Featuring a Hustle for Health workout with Thomasenia Johnson of Two Left Feet @ 7:30.  Free for members, $5 for non-members. Purchase 8 sessions and receive a complimentary museum membership, making your next 12 months FREE! For more information please call (313) 494-5817 or email This e-mail address is being protected from spambots. You need JavaScript enabled to view it This e-mail address is being protected from spambots. You need JavaScript enabled to view it @ This e-mail address is being protected from spambots. You need JavaScript enabled to view it . This e-mail address is being protected from spambots. You need JavaScript enabled to view it . http://chwmuseum.org/upcoming-events/details/127-30-days-to-lose-it-workout

 

Me Facing Life: Cyntoia’s Story (film screening)

Wednesday 2/16 @ 6:30 pm

Me Facing Life: Cyntoia’s Story follows the sad and startling story of Cyntoia Brown who is serving a life sentence for murder at the age of 16.  The filmmaker spent nearly six years exploring her life and familial relationships in order to answer a very basic question… why?  This documentary pushes aside assumptions about what we think about violence in her maternal line and a predestined childhood filled with bad decisions.  A panel discussion will follow the screening.  A presentation of the Community Cinema 2010/2011 film series in partnership with Detroit Public Television.  This event is FREE and open to the public. The Black History Month film series is sponsored by Comcast.   http://chwmuseum.org/upcoming-events/details/130-me-facing-life-cyntoias-story-film-screening

 

Art of the Masters Gallery Talk & Panel Discussion

Thursday 2/17 @ 6 pm

Experience the exhibit, Art of the Masters: A Survey of African American Images, 1980 - 2000, with this engaging evening lecture and panel discussion moderated by museum curator Patrina Chatman with guest panelists Gregory Johnson, Jide Aje, Hugh Grannum, Gilda Snowden, Allie McGhee and Shirley Woodson.  This event is FREE and open to the public.  http://chwmuseum.org/upcoming-events/details/133-art-of-the-masters-exhibit-talk-a-panel-discussion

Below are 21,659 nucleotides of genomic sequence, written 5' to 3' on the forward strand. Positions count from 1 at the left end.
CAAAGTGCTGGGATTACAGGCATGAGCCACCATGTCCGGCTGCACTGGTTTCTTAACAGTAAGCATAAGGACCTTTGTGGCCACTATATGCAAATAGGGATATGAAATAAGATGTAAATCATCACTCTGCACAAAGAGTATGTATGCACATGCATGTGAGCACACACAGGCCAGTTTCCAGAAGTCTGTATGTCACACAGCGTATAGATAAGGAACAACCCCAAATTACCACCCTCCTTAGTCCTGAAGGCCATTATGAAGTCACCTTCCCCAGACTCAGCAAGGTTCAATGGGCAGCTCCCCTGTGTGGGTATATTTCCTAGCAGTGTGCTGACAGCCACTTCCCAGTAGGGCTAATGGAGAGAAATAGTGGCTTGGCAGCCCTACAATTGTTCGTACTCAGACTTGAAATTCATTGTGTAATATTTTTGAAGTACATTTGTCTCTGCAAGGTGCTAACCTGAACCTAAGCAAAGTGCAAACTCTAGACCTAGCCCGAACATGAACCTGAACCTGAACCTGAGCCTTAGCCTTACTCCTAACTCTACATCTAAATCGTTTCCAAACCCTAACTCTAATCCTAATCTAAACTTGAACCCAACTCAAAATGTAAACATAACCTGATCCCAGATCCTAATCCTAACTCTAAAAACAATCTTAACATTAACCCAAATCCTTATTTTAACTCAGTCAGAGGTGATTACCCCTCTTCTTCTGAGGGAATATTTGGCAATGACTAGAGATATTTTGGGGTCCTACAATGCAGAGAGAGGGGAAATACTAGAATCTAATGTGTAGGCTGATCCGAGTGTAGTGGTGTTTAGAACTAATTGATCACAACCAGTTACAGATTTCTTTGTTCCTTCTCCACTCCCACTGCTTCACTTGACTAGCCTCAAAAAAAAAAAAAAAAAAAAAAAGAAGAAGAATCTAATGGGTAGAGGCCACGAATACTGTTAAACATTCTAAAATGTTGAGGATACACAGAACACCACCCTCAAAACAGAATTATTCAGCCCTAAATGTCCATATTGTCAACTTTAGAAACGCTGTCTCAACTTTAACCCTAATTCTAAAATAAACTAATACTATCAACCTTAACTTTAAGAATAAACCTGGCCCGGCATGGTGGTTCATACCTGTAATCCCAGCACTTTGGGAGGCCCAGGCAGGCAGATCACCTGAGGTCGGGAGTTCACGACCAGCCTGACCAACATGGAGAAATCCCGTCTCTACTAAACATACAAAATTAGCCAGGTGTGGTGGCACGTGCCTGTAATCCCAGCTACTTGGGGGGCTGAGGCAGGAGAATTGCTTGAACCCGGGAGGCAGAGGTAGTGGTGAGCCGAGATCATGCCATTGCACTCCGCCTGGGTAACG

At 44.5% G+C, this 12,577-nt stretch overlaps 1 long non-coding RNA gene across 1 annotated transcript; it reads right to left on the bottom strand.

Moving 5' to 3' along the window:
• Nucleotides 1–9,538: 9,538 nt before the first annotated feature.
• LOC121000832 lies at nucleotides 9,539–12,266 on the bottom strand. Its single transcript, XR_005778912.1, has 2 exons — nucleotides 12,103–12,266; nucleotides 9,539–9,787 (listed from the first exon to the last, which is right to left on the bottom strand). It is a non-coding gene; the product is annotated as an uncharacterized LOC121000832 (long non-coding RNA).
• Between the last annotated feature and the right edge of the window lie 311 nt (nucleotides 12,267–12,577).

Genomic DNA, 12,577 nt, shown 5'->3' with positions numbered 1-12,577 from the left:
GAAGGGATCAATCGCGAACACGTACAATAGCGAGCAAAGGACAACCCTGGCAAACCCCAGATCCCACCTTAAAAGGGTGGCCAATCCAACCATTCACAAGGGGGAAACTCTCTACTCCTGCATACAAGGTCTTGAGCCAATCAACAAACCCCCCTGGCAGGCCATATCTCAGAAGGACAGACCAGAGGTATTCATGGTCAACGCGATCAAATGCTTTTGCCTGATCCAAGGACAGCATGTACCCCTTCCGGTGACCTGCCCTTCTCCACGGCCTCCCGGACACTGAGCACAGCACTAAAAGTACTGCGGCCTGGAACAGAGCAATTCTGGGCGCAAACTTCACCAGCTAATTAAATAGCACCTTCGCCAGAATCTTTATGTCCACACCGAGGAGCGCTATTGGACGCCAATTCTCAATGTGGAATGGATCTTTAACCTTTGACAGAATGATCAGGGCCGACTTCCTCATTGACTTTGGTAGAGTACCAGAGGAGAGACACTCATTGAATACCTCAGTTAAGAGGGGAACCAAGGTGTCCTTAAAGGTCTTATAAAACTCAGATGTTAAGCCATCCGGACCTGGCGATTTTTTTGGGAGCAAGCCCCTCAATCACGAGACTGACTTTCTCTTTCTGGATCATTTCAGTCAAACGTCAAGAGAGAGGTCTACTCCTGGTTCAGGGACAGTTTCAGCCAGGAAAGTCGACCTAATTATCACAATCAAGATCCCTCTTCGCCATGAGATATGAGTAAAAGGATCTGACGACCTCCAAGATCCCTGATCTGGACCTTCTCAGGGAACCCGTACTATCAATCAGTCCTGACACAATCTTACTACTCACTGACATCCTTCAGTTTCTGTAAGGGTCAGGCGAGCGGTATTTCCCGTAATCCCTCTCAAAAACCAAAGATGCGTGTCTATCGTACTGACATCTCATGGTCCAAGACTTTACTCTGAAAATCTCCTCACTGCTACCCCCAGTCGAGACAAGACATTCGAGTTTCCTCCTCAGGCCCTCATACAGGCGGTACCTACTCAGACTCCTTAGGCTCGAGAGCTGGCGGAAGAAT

Saturday In Blue: a Tribute to Blues Masters Billie, Bessie & Ida (concert)

Saturday 2/19 @ 4 pm

Spend your Saturday afternoon at a fantastic concert tribute to the Masters of the Blues, featuring Detroit's own Thornetta Davis and Memphis' Queen of Beale Street, Ms. Ruby Wilson.  This event is FREE and open to the public. http://chwmuseum.org/upcoming-events/details/135-saturday-in-blue-a-tribute-to-blues-masters-billie-bessie-a-ida-concert

 

We Remember You: An Afternoon of Poetry with Haki Madhubuti & Sonia Sanchez

Sunday 2/20 @ 4 pm

Join professors and world-renowned poets Dr. Haki R. Madhubuti and Dr. Sonia Sanchez as they celebrate the voices & verses of Langston Hughes, James Baldwin, Etheridge Knight, Gwendolyn Brooks, Lucille Clifton, Audre Lorde, Zora Neal Hurston & Dudley Randall.  This one-of-a-kind event is FREE and open to the public!  Sponsored by PNC Bank.